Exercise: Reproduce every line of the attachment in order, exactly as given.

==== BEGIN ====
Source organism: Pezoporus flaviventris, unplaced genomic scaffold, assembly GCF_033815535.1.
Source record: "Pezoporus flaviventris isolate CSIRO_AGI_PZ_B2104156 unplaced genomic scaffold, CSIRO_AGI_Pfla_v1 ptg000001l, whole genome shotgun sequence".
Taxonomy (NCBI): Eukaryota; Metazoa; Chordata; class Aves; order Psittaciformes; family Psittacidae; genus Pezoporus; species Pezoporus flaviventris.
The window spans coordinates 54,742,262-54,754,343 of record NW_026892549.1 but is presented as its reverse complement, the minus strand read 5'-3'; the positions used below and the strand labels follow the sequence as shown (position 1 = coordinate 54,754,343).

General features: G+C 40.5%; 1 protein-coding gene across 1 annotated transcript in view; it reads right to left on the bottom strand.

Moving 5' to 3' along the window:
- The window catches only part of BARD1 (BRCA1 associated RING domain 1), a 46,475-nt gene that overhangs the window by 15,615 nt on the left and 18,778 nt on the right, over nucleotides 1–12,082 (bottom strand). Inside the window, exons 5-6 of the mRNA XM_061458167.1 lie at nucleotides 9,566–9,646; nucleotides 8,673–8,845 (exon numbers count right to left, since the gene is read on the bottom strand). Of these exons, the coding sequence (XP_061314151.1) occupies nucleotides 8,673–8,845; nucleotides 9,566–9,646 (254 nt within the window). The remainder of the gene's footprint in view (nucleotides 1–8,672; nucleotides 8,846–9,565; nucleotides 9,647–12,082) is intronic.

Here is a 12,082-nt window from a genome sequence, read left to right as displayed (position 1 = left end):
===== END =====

Source organism: Pezoporus flaviventris, unplaced genomic scaffold, assembly GCF_033815535.1.
Source record: "Pezoporus flaviventris isolate CSIRO_AGI_PZ_B2104156 unplaced genomic scaffold, CSIRO_AGI_Pfla_v1 ptg000001l, whole genome shotgun sequence".
Taxonomy (NCBI): Eukaryota; Metazoa; Chordata; class Aves; order Psittaciformes; family Psittacidae; genus Pezoporus; species Pezoporus flaviventris.
The window spans coordinates 54,742,262-54,754,343 of record NW_026892549.1 but is presented as its reverse complement, the minus strand read 5'-3'; the positions used below and the strand labels follow the sequence as shown (position 1 = coordinate 54,754,343).

General features: G+C 40.5%; 1 protein-coding gene across 1 annotated transcript in view; it reads right to left on the bottom strand.

Moving 5' to 3' along the window:
- The window catches only part of BARD1 (BRCA1 associated RING domain 1), a 46,475-nt gene that overhangs the window by 15,615 nt on the left and 18,778 nt on the right, over nucleotides 1–12,082 (bottom strand). Inside the window, exons 5-6 of the mRNA XM_061458167.1 lie at nucleotides 9,566–9,646; nucleotides 8,673–8,845 (exon numbers count right to left, since the gene is read on the bottom strand). Of these exons, the coding sequence (XP_061314151.1) occupies nucleotides 8,673–8,845; nucleotides 9,566–9,646 (254 nt within the window). The remainder of the gene's footprint in view (nucleotides 1–8,672; nucleotides 8,846–9,565; nucleotides 9,647–12,082) is intronic.

Here is a 12,082-nt window from a genome sequence, read left to right as displayed (position 1 = left end):